Getting out the big stick

As part of their war against the ‘economically inactive’, the Tories want to scapegoat and harass, writes Eddie Ford

Are you part of the 1.2 million who are officially unemployed? Finding things really tough? Well, your life might get a lot tougher if you are unlucky enough to live in Crawley, Pontefract, Partick or Coalville.

The jobless in these towns will be forced to attend a two-week intensive programme of daily face-to-face appointments at local job centres to help them prepare for a return to work - or so the theory goes. In that sense, you could describe it as a form of ‘workfare’. The new pilot scheme will apply to those who have been out of work for three months. At present, those claiming universal credit normally meet work coaches once a week for the first three months and fortnightly afterwards. With the new regime, those who repeatedly fail to attend or demonstrate a certain level of compliance could lose their entire standard allowance (£334.91 a month) for as long as three months.

So how will they eat or pay the rent? Some of those punished in such a way could turn to crime merely to survive, or become sick. Apart from the cruelty involved, this renders the whole exercise ultimately self-defeating, as keeping someone in prison is hugely more expensive than paying them a pittance of universal credit every month. In prison, of course, you could be locked up in a cell for up to 23 hours a day without any meaningful training or education, nor any real chance of rehabilitation - another cruel exercise in futility. And being too ill to work means you become more of a burden on the poor old British taxpayer than if you had remained signing on.

Apparently, the government believes that the scheme could form part of a “carrot and stick” approach to ‘encourage’ people back into work. Frankly, it is hard to see any carrot - only a very big stick. The new scheme has been launched on the basis that three months is the critical point, after which people’s chances of returning to work diminish significantly, which may have some truth to it. Mel Stride, the work and pensions secretary, has said that those who were “gainfully” self-employed, awaiting work-capability assessments, and were required to undertake less than 35 hours a week of “work search activity” would be excluded, along with those who were already exempt from searching for jobs.

Obviously, the scheme did not come out of the blue. Back in September, former chancellor Kwasi Kwarteng - remember him? - unveiled a welfare-to-work programme as a key part of Liz Truss’s supposed plan to boost economic growth and shake up the welfare system (before she was brought down by the markets she adores so much). The plan saw changes to universal credit requiring benefit claimants working up to 15 hours a week to meet regularly with their work coach “to take active steps to increase their earnings or face having their benefits reduced” - which seems like a perverse incentive to become either unemployed or get written off as sick. Why work for next to nothing? In a slightly sinister turn, ministers are now looking at plans to station job coaches in GP surgeries in an unsubtle attempt to target the over-50s, who have left the workforce because of some sort of health condition (or have taken early retirement). Chancellor Jeremy Hunt has appealed to this age group to “get off the golf course” (though most of them could not afford the annual fee charged by the club) and find a second or even third career.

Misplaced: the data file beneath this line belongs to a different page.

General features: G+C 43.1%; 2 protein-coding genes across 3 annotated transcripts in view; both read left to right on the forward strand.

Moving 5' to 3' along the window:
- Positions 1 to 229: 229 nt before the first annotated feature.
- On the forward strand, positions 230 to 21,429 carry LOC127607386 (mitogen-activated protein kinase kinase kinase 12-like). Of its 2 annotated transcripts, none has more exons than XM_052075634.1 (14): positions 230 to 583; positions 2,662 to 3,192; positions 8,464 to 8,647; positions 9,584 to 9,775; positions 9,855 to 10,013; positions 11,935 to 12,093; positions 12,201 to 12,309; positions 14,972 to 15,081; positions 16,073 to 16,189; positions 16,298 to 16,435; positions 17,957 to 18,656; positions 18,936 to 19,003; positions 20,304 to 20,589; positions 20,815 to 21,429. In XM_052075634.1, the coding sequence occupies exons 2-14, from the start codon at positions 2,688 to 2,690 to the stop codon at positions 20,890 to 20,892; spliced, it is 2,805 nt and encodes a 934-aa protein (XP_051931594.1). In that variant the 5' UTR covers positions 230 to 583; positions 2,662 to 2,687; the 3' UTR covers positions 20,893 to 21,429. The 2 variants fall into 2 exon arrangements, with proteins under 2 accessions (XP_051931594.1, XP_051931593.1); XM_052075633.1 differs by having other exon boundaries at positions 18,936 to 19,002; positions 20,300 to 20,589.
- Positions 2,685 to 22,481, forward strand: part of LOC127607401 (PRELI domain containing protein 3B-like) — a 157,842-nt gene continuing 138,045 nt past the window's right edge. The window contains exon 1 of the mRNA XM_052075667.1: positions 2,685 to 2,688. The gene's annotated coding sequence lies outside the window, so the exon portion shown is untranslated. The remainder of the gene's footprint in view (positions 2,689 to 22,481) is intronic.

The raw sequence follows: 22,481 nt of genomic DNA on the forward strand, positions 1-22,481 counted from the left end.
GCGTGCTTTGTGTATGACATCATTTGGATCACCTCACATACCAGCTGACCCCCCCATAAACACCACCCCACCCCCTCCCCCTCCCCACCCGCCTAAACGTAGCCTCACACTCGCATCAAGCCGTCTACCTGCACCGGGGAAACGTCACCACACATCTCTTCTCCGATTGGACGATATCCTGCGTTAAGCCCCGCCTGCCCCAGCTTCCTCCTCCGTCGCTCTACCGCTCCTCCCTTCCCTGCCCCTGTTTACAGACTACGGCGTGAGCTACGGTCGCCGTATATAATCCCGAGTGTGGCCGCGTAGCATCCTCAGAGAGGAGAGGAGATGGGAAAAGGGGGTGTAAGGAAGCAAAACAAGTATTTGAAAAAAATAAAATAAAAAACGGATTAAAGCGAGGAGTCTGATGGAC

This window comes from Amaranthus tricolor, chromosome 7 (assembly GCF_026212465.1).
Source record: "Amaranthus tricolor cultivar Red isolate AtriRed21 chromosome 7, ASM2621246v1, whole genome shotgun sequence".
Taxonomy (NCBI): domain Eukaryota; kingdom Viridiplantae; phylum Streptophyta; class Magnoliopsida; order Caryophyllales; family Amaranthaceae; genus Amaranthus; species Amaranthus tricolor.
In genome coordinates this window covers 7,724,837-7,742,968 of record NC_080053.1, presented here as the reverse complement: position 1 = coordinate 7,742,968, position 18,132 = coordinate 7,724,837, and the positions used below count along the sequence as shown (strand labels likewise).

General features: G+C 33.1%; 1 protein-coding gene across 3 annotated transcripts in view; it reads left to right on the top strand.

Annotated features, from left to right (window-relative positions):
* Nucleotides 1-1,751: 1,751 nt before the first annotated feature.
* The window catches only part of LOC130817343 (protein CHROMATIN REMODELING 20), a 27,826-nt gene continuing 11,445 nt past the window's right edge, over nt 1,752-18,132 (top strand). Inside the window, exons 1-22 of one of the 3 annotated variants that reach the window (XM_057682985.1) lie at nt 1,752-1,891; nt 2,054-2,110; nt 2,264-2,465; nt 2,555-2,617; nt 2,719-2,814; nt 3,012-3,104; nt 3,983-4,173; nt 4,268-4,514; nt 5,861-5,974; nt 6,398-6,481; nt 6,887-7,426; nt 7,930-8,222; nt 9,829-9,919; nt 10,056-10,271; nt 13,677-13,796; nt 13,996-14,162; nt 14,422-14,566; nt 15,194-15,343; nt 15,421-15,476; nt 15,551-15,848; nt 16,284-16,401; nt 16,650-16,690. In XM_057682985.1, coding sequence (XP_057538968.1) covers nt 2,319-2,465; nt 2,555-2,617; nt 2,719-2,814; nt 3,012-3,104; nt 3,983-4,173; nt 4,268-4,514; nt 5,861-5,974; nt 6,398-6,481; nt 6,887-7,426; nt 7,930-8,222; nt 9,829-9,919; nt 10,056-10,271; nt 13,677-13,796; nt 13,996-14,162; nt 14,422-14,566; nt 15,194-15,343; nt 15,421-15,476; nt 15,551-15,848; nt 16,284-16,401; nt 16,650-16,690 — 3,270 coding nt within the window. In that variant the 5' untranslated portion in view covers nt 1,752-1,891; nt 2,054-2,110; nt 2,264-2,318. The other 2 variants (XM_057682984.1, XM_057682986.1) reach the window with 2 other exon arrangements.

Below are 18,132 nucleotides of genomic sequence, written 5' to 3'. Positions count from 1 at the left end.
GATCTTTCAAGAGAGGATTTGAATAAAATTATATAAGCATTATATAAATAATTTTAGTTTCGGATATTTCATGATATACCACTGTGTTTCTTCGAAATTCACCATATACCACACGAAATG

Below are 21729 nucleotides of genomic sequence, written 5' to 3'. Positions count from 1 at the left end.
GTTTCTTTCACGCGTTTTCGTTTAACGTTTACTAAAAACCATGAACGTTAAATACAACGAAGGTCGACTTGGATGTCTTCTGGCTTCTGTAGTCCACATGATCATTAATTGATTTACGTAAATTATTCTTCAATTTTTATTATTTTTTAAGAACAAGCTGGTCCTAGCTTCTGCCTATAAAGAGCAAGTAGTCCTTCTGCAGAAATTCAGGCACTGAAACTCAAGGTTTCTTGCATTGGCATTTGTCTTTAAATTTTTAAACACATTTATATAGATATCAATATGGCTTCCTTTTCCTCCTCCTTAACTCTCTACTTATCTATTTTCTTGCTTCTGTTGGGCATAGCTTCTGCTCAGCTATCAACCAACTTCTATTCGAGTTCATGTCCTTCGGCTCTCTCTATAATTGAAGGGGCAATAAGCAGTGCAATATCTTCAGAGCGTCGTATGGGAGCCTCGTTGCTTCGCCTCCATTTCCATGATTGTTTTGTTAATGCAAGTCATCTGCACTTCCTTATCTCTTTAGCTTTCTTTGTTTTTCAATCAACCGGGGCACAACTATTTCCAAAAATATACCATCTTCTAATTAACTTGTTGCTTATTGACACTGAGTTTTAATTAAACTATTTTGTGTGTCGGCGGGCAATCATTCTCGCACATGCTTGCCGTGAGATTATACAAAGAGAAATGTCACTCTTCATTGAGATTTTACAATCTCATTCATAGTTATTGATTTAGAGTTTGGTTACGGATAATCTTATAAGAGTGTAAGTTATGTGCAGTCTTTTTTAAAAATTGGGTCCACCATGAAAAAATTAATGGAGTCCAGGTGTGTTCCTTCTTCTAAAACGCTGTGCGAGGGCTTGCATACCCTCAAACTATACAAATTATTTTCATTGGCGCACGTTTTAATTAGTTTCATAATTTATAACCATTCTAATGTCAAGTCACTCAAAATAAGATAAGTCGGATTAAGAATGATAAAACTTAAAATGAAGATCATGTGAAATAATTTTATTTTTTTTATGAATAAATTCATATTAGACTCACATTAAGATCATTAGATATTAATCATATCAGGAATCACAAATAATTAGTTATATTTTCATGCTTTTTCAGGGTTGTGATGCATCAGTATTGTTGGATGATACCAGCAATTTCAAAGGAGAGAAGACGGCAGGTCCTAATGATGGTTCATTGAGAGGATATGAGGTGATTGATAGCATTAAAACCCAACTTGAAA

Post-pandemic labour shortages - a subject widely discussed in the media - have been partly driven by the rise in those on disability benefits. Numbers have gone from under 600,000 in the early 1990s to about 2.2 million today, largely thanks to those suffering from a mental health problem. Indeed, Britain is the only country in the developed world with employment still expected to be below its pre-pandemic level at the start of 2023 - having undergone an exodus of about 630,000 people from the workforce who are neither looking for a job nor in work. Meanwhile, job vacancies are close to a record high of around 1.1 million, as employers struggle to find enough new employees.

This has generated fears from the treasury of anaemic growth on a more or less permanent basis and persistently higher inflation. Rather dramatically, Andy Haldane, a former chief economist at the Bank of England, has warned that the worsening health of the British people is holding back economic growth for the first time since the industrial revolution. Talk about being the sick man of Europe!

At the same time, with the government desperate for any solution to the problem of chronic labour shortages, the treasury is also “actively” discussing plans to incentivise people to return to work by allowing them to keep claiming sickness benefits after doing so and offering tax breaks for getting jobs - perhaps by entirely exempting over-50s from paying income tax for six months to a year. The argument goes that the current assessment system is “perverse”, because it positively encourages people to prove they are too ill to work, rather than showing what work they might be capable of taking. About 20% of those claiming disability benefits say that they want to work, but under two percent actually move into employment every month. For Mel Stride, such action is necessary to “rewire” the post-pandemic benefits system.